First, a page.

Kim Jong UN: the UN, NGOs, and Development in Post-Korean War North Korea

By Amanda Lawson

South Korean president, Moon Jae-in and North Korean leader, Kim Jong Un met in the DMZ on April 27, 2018, each crossing briefly into the others’ nation—for the first time since the Korean War began in 1950. This Inter-Korean Summit established plans to formally end the Korean War and to denuclearize the peninsula. It also created hope of opening of North Korea to greater and freer participation in the global community. Kim Jong Un has also scheduled a meeting with United States president, Donald Trump, for later this year, in efforts to move forward in diplomatic relations on an international level. However, if North Korea is to truly enter into full participation with the global community, bilateral negotiations are insufficient. This is due in part to the immense development effort that must accompany the country’s inclusion in global affairs and its incapacity to develop without significant aid. In light of this, the United Nations must become involved and enlist the help of a variety of partners, namely, nongovernmental organizations (NGOs).

North Korea has been a member of the UN since 1991, which should make UN development efforts—rather than bilateral agendas—effective in the country. Even as tensions with other nations, including the United States and South Korea, ease, the ability of the UN to work in the country as a supra-political development agency provides the best path forward for North Korea. As the world looks to increasing inclusion of North Korea in the global community, the dramatic need for development in the country is apparent. Decades of stifled economic growth and lack of infrastructure have set North Korea at the base of a steep mountain. Technical assistance, food programs, and in some cases, emergency relief efforts, must be undertaken and can only be successful under supranational leadership of the United Nations.

But the UN cannot do it alone; the task is far too great. It must call upon similarly supra-political organizations for assistance, in this case, international NGOs. While it is difficult to argue that these organizations are apolitical, their inherent transnationality gives the perception of being above national politics, allowing NGOs to work as champions for the people they claim to serve, rather than the government. From the early days of the United Nations, NGOs have been partners in its development efforts, both in creating development plans and carrying them out. It is important to look at the ways NGOs have helped shoulder the development burden in the past and to use those examples to devise best practices as the UN looks to the overwhelming task before it. Organizations like the Red Cross/Red Crescent, Amnesty International, World Vision International, Oxfam, and CARE International have worked in conjunction with the UN for decades; many originating from World War II relief, and the Red Cross even pre-dating the creation of the UN.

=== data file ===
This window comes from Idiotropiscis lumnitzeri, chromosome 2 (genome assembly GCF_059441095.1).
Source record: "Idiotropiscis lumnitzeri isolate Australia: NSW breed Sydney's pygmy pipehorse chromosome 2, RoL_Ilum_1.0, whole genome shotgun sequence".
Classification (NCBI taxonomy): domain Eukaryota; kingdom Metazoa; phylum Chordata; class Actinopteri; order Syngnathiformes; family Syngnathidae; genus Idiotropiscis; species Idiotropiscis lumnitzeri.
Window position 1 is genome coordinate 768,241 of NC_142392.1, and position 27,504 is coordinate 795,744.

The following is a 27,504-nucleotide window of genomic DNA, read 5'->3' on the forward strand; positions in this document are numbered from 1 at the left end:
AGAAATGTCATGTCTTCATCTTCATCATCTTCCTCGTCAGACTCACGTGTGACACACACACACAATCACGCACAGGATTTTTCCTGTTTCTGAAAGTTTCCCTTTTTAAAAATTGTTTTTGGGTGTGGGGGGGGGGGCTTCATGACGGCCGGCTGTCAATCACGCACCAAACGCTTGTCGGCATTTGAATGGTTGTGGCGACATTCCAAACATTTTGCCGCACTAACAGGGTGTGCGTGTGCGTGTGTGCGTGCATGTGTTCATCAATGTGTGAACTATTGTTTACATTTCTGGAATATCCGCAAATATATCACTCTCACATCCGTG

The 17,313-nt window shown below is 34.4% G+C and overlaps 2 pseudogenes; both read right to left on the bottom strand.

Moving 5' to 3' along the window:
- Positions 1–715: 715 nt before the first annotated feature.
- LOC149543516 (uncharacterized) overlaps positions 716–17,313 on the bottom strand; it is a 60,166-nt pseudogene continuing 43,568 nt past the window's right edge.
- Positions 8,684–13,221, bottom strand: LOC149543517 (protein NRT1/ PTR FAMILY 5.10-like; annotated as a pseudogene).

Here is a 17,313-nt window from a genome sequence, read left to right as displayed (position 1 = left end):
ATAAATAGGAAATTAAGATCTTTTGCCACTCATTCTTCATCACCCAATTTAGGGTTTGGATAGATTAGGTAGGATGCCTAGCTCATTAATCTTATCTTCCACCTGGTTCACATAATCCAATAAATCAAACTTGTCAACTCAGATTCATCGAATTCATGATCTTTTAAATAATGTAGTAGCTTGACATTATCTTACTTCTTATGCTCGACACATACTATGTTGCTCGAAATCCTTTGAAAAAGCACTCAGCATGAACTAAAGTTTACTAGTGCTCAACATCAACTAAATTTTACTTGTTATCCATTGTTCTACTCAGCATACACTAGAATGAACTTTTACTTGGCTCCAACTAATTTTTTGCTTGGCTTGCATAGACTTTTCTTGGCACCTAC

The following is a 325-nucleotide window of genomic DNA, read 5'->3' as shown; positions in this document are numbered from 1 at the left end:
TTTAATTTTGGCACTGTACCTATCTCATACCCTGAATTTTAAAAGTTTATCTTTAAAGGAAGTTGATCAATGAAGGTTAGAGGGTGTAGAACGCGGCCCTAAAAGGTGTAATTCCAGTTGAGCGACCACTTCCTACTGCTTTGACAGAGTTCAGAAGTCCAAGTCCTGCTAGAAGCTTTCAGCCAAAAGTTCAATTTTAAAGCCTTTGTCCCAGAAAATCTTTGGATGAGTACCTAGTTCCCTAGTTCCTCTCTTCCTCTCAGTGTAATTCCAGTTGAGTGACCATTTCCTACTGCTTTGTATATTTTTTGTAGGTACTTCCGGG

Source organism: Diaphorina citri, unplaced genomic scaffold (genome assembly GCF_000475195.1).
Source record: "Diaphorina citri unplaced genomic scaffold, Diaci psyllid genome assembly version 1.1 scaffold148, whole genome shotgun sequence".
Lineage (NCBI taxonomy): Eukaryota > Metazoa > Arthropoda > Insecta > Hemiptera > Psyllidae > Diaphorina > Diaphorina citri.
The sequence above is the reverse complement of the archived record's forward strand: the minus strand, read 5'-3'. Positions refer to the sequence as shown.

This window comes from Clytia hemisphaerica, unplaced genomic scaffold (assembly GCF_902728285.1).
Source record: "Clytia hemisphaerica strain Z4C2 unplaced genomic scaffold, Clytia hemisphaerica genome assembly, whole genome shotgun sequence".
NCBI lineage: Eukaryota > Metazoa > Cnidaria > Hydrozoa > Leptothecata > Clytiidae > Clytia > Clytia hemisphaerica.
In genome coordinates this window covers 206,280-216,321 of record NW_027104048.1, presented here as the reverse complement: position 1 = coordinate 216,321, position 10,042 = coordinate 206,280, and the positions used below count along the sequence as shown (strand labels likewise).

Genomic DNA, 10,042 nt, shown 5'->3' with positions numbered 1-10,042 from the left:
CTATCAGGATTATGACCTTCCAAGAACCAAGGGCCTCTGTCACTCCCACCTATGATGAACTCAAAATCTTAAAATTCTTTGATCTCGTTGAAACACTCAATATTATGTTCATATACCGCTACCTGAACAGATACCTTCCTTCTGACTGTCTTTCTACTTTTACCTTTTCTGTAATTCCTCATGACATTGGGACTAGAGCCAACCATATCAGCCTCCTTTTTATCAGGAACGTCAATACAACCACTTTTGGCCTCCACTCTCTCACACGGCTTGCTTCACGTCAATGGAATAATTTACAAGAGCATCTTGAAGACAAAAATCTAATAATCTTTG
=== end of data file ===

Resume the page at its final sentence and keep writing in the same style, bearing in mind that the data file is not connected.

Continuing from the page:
These organizations have aided the United Nations in data collection and analysis, as well as service delivery in development projects throughout the postwar period. Prime examples of this include Amnesty’s advocacy for human rights and against torture worldwide, CARE and Oxfam’s attempts to tackle hunger in postwar Europe, World Vision’s hunger campaigns in Africa and Latin America, and the Red Cross/Red Crescent’s emergency and disaster relief efforts throughout the world. In emergency situations, these and other NGOs are able to provide assistance not only in immediate relief efforts, but to help address root causes of poverty and injustice, and to help implement sustainable practices for change.

As the world looks toward North Korea, challenges of underdevelopment are the greatest obstacle to its full participation in the global community. The United Nations, and its NGO partners, must work with Kim Jong Un to bring the nation up to date with the rest of the world. This means infrastructure development and technical expertise training; food programs and agricultural development; greater emphasis on human rights and freedoms, all of which will require significant time and effort on behalf of all parties involved. The 2018 Winter Olympics brought a new level of hope for North Korean progress in the eyes of the world when South and North Korean athletes competed under one flag. This broadcasted to the world that the Korean peninsula was ready and willing to move forward from its past struggles and more fully commit to participation in the global community. It is now on the other members of that community to in turn commit to North Korea, providing any means necessary for development and working with its leaders to fulfill the goals laid out in the UN Charter.

Amanda Lawson is a graduate student in history at Miami University, focusing on the Carter administration’s engagement with NGOs in Latin America as a means of foreign relations.

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